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Photoacoustic detection shows its sensitive side

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Lauren I. Rugani

Detection of metastasis often proves to be difficult, either because investigation comes too soon in the development of tumor cells or because the cells have begun to disseminate away from the primary tumor site. Current detection techniques include lymph node or bone marrow assays and tracking the spread of stained cells through the lymphatic system. Besides the inaccuracy of such methods, it has been predicted that malignant melanomas can bypass the lymphatic system altogether and instead spread through the circulatory system.

Because tumor cells are estimated to appear in the circulatory system on the order of one cell per 106 normal blood cells, detection techniques must achieve an accurate sensitivity to such low concentrations. To meet this requirement, a team of researchers from the University of Missouri-Columbia has proposed an in vitro photoacoustic detection method, in which pulsed laser energy is absorbed by a chromophore — the region of a cell that is responsible for its color — and acoustic energy propagates as a result of thermoelastic expansion of the cells. Because the signal emitted by melanoma cells is unique, they cannot be mistaken for normal cells.

The detection mechanism employs a frequency-tripled 450-nm Nd:YAG laser from Opotek Inc. of Carlsbad, Calif., that delivers 5-ns pulses to a customized flow cell used for excitation and subsequent acoustic wave detection of a solution containing a tissue sample with a human malignant melanoma cell line. The resulting photoacoustic signals — detected by a polyvinylidene difluoride film attached to the flow cell — are converted to voltage signals.

Researchers customized a flow cell to enable photoacoustic detection of melanoma cells in solution, adding a piezoelectric polyvinylidene difluoride (PVDF) film to record the acoustic signals generated by the cells after they were irradiated with an Nd:YAG laser. Schematic reprinted with permission of Optics Letters.

The investigators tested the sensitivity of the technique by introducing latex microspheres as melanoma tissue phantoms, placing the spheres in saline solution in concentrations ranging from 700 to 7.12 x 106 microspheres per milliliter. Although the detection limit for these trials was 700 spheres per 20 ml of solution, accounting for the area of the excitation path may enable as few as 10 cells to be present to maintain a definitive signal. They found a linear relationship between the concentration of phantom melanoma cells in the solution and the peak excitation value.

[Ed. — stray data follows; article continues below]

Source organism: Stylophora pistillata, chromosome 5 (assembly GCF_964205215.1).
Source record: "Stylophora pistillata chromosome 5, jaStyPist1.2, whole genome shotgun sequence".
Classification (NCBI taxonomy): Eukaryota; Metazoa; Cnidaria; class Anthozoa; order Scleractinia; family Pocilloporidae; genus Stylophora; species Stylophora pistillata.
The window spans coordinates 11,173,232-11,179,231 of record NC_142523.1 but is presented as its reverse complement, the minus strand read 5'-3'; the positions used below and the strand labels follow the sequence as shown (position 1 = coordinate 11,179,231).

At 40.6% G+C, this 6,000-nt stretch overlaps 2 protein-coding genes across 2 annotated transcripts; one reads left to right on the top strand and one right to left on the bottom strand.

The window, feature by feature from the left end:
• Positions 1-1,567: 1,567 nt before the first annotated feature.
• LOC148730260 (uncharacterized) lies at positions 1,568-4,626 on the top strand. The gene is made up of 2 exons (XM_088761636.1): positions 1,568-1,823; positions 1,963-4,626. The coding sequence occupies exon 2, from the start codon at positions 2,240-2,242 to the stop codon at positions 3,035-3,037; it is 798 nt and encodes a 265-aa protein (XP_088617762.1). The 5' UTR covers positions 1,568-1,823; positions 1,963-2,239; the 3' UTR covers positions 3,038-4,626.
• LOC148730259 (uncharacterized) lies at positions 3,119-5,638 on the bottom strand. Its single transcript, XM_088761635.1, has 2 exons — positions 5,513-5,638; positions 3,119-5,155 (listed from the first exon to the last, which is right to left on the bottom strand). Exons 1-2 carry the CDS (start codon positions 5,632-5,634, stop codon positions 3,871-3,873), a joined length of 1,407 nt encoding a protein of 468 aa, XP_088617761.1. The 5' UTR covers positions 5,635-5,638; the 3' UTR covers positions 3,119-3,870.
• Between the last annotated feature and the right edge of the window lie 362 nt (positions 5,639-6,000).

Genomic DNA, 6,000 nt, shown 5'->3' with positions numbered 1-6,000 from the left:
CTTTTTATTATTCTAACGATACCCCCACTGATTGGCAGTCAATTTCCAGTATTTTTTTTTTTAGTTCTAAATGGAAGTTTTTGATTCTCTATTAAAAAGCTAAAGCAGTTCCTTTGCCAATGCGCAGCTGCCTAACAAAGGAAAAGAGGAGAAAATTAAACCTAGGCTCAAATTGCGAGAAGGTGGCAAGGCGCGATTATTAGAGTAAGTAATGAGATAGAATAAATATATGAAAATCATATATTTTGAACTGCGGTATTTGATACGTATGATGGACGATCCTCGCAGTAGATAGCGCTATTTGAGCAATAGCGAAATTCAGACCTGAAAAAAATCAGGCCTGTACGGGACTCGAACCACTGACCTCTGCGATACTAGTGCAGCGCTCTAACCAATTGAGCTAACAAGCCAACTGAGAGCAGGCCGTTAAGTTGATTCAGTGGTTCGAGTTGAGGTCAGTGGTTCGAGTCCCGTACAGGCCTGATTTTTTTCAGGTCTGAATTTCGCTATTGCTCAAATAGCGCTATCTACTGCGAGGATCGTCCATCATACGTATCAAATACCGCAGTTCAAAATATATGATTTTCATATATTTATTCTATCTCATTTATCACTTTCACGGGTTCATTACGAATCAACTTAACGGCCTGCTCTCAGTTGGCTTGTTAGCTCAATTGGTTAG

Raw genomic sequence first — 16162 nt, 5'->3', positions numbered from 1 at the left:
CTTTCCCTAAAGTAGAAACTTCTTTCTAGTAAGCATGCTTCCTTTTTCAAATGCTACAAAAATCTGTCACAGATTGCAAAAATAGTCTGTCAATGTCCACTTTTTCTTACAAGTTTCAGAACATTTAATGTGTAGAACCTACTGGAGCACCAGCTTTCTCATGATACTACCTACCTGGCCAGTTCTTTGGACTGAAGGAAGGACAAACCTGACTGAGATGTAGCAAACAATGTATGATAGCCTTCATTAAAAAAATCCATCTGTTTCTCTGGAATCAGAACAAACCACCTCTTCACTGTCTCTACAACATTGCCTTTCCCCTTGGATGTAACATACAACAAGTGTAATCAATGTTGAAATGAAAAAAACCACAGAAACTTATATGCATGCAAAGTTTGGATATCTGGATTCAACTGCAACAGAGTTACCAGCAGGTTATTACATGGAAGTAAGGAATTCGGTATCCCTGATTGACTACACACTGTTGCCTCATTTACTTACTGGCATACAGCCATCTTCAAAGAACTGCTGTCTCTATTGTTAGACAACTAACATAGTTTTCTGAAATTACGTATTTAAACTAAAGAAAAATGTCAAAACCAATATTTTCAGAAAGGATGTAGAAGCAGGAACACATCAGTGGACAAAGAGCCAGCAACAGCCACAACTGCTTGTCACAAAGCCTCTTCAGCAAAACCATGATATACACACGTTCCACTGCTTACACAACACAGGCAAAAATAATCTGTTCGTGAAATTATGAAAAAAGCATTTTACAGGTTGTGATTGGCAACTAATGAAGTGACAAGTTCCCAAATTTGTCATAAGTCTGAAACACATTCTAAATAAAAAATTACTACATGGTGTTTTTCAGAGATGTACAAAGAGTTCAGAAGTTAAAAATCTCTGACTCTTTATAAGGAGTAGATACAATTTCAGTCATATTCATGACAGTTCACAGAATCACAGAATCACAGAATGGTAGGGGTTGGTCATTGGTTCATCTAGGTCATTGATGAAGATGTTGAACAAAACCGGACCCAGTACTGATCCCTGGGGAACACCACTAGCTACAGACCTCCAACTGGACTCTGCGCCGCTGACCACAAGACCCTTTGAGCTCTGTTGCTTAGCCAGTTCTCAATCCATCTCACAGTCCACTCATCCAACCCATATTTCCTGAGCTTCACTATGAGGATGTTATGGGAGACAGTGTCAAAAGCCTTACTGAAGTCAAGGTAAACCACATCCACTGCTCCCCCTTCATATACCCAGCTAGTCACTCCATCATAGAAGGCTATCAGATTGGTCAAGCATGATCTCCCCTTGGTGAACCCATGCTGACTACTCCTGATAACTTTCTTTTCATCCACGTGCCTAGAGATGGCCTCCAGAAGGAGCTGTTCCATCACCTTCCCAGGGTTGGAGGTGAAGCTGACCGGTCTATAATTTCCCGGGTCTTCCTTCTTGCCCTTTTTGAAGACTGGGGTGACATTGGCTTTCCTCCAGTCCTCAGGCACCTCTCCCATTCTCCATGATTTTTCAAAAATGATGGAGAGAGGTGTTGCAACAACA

They then conducted trials using a concentration of 2.3 x 106 live melanoma cells in the same amount of solution. Irradiation of the sample with 12 mJ of light energy resulted in a peak excitation after 2.5 μs — an expected signal for melanoma. A staining technique applied to the cells revealed that <2 percent of the cells contained melanin. The researchers thus likened melanoma detection to a 4-mV signal for ∋80 melanin-containing cells in the excitation path.

The linear relationship between excitation and cell concentration illustrates the system’s ability to discern different acoustic wave magnitudes and to determine unknown melanoma concentrations by analyzing peak excitation values. The technique can be applied during any stage of metastasis; early detection may help in disease prevention, whereas application in later stages may help analyze the effectiveness of chemotherapeutic treatments.

The researchers plan to advance their studies to clinical trials involving patients with class IV metastasis in an attempt to detect melanoma cells in the bloodstream. Other trials may include attaching secondary molecules or antibodies to enhance detection.

Optics Letters, Oct. 15, 2006, pp. 2998-3000.

Dec 2006

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